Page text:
I took perverse pleasure in the breaking stories on the GW Bridge screw-up last fall. They seemed to promise that glaring lights would be aimed at the problem that has been consuming the nationally prominent, first-ever American public authority. Something needed to be done. Maybe this would be the tipping point.
Six months later, there is reason for optimism.
The subject of the Port Authority of New York & New Jersey and the utter mess that the 93 year old agency finds itself in has been on my mind for many years; the seeds of the problem were sown quite some time ago. It’s just that by this time the sprouted weeds, not invisible if one were looking, have grown thick to the point of crippling and discrediting a once very creditable institution.
A once sought-after model for other public authorities, one that recovered admirably from the most destructive and tragic foreign attacks on American soil is now associated with political abuse, patronage, vindictiveness, and incompetence and scandal that has been a constant source of headlines since November 2013. But the blame cannot be limited to persons of the Christie Administration who took it upon themselves to play traffic doctor and “study” how to turn a town’s congestion into paralytic pneumonia.
My interest in the subject is easily explained and offered as a disclaimer. Jersey bred and a student of government, I was once an employee. A fair number of former colleagues–smart, dedicated, and weary-from-what-ails-the-agency professionals–are still on duty there. I joined the Port Authority in 1980 and remained for over 25 years. We of a certain age witnessed its rapid change from a vigorous, highly ambitious and self-confident agency, especially when it came to tackling regional economic problems, to being heavily politicized and lacking sufficient resources both to maintain adequate staffing and to meet mounting capital and maintenance requirements.
The foundation is still sound, but major structural repairs are needed and the sooner the better. And not in the way the governor of New Jersey may be thinking.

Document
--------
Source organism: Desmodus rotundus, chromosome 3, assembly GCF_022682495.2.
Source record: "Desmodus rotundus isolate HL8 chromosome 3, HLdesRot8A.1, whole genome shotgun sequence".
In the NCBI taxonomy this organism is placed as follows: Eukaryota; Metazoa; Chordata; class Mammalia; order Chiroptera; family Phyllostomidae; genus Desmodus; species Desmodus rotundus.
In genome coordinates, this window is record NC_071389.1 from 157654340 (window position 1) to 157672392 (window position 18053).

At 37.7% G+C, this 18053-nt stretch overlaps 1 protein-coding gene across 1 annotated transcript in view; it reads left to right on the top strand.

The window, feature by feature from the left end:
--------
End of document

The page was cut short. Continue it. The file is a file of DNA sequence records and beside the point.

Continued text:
The Port Authority stopped spinning gold for New York and New Jersey several decades ago. External conditions having to do with the economy, changes in the region’s population and commuter choices, and the demands both of aging infrastructure and of ambitious governors put agency revenues on a downward slope and its capital spending on an uphill path. It faced great challenges, but nothing that couldn’t be managed.
In its colorful history, well documented in James Doig’s Empire on the Hudson, the Port Authority has been far from perfect, but it had served as a model for other states and municipalities searching for ways to manage essential public services. It has been the principal entity to provide New Jersey and New York with a regional framework of public works serving the daily commuter as well as interstate and foreign commerce. With steel, fiber optic cable and the pooling of its revenues for mostly transportation projects, it strengthened and bridged the metropolitan area’s borderless common interest.
Politicians are inclined to see borders as bright dividing lines. Many office holders like to see and use those lines as defensive moats or walls from which to lob obstructions and insults to the other side. Over the years the Port Authority itself has been the target, especially of mayors whose towns host its bothersome facilities. (Rudy Giuliani found nothing to like there and tilted at the agency with borderline animus.) Governors, on the other hand, have known it as a resource.